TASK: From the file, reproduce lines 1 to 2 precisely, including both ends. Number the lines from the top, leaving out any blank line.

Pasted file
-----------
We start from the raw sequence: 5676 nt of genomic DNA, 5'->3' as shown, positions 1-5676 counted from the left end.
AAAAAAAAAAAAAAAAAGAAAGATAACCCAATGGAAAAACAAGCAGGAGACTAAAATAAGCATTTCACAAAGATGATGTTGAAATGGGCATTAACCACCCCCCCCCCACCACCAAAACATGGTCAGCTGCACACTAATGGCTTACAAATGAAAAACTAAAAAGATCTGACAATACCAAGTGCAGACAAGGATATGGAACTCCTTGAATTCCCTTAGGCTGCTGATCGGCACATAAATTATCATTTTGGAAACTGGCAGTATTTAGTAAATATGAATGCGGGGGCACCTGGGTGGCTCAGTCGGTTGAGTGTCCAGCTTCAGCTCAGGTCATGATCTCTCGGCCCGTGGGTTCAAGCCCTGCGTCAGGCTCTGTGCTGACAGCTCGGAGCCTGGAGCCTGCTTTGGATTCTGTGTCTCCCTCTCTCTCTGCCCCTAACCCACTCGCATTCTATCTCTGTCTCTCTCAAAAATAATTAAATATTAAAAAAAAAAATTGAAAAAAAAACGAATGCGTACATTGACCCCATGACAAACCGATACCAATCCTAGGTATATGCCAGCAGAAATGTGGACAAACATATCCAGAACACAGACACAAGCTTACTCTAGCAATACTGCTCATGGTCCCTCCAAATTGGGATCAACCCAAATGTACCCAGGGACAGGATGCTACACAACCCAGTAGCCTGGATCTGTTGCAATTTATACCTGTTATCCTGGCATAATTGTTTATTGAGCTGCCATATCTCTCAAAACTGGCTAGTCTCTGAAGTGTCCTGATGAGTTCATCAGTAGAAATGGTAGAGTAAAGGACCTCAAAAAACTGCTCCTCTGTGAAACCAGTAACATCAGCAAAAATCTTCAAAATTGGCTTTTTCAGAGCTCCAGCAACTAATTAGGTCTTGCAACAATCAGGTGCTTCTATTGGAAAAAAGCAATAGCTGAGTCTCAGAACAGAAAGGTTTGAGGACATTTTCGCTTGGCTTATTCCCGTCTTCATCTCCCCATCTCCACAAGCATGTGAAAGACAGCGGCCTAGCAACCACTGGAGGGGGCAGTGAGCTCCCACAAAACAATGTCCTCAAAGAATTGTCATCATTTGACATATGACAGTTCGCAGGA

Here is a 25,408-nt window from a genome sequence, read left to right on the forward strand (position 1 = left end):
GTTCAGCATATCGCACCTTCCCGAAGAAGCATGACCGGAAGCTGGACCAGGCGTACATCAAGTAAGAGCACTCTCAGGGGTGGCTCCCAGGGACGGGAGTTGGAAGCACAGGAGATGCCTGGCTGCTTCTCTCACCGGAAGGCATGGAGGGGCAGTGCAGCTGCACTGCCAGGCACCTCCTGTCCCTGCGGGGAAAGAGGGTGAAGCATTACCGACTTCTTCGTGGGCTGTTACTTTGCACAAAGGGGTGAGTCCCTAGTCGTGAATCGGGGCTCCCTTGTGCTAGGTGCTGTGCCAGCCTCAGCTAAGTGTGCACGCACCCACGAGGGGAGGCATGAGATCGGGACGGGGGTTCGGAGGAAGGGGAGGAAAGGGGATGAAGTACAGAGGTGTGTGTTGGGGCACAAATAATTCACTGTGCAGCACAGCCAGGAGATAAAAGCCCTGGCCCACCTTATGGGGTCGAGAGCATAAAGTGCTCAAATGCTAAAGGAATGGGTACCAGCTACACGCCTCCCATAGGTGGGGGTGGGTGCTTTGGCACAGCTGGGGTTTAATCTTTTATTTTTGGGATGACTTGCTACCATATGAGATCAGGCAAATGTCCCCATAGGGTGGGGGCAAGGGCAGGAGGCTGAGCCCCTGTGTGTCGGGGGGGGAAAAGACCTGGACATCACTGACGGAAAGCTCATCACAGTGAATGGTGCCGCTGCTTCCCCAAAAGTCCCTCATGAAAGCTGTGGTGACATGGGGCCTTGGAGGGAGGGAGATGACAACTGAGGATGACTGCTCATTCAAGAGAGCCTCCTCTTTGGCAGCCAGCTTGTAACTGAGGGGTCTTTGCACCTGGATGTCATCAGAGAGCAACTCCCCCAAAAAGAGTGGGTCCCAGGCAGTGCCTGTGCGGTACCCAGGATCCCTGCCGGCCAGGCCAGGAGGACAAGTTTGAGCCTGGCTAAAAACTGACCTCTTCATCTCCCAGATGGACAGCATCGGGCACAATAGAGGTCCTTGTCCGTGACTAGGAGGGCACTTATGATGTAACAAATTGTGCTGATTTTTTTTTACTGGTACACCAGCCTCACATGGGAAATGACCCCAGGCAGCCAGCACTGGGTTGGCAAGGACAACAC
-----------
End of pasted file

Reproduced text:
We start from the raw sequence: 5676 nt of genomic DNA, 5'->3' as shown, positions 1-5676 counted from the left end.
AAAAAAAAAAAAAAAAAGAAAGATAACCCAATGGAAAAACAAGCAGGAGACTAAAATAAGCATTTCACAAAGATGATGTTGAAATGGGCATTAACCACCCCCCCCCCACCACCAAAACATGGTCAGCTGCACACTAATGGCTTACAAATGAAAAACTAAAAAGATCTGACAATACCAAGTGCAGACAAGGATATGGAACTCCTTGAATTCCCTTAGGCTGCTGATCGGCACATAAATTATCATTTTGGAAACTGGCAGTATTTAGTAAATATGAATGCGGGGGCACCTGGGTGGCTCAGTCGGTTGAGTGTCCAGCTTCAGCTCAGGTCATGATCTCTCGGCCCGTGGGTTCAAGCCCTGCGTCAGGCTCTGTGCTGACAGCTCGGAGCCTGGAGCCTGCTTTGGATTCTGTGTCTCCCTCTCTCTCTGCCCCTAACCCACTCGCATTCTATCTCTGTCTCTCTCAAAAATAATTAAATATTAAAAAAAAAAATTGAAAAAAAAACGAATGCGTACATTGACCCCATGACAAACCGATACCAATCCTAGGTATATGCCAGCAGAAATGTGGACAAACATATCCAGAACACAGACACAAGCTTACTCTAGCAATACTGCTCATGGTCCCTCCAAATTGGGATCAACCCAAATGTACCCAGGGACAGGATGCTACACAACCCAGTAGCCTGGATCTGTTGCAATTTATACCTGTTATCCTGGCATAATTGTTTATTGAGCTGCCATATCTCTCAAAACTGGCTAGTCTCTGAAGTGTCCTGATGAGTTCATCAGTAGAAATGGTAGAGTAAAGGACCTCAAAAAACTGCTCCTCTGTGAAACCAGTAACATCAGCAAAAATCTTCAAAATTGGCTTTTTCAGAGCTCCAGCAACTAATTAGGTCTTGCAACAATCAGGTGCTTCTATTGGAAAAAAGCAATAGCTGAGTCTCAGAACAGAAAGGTTTGAGGACATTTTCGCTTGGCTTATTCCCGTCTTCATCTCCCCATCTCCACAAGCATGTGAAAGACAGCGGCCTAGCAACCACTGGAGGGGGCAGTGAGCTCCCACAAAACAATGTCCTCAAAGAATTGTCATCATTTGACATATGACAGTTCGCAGGA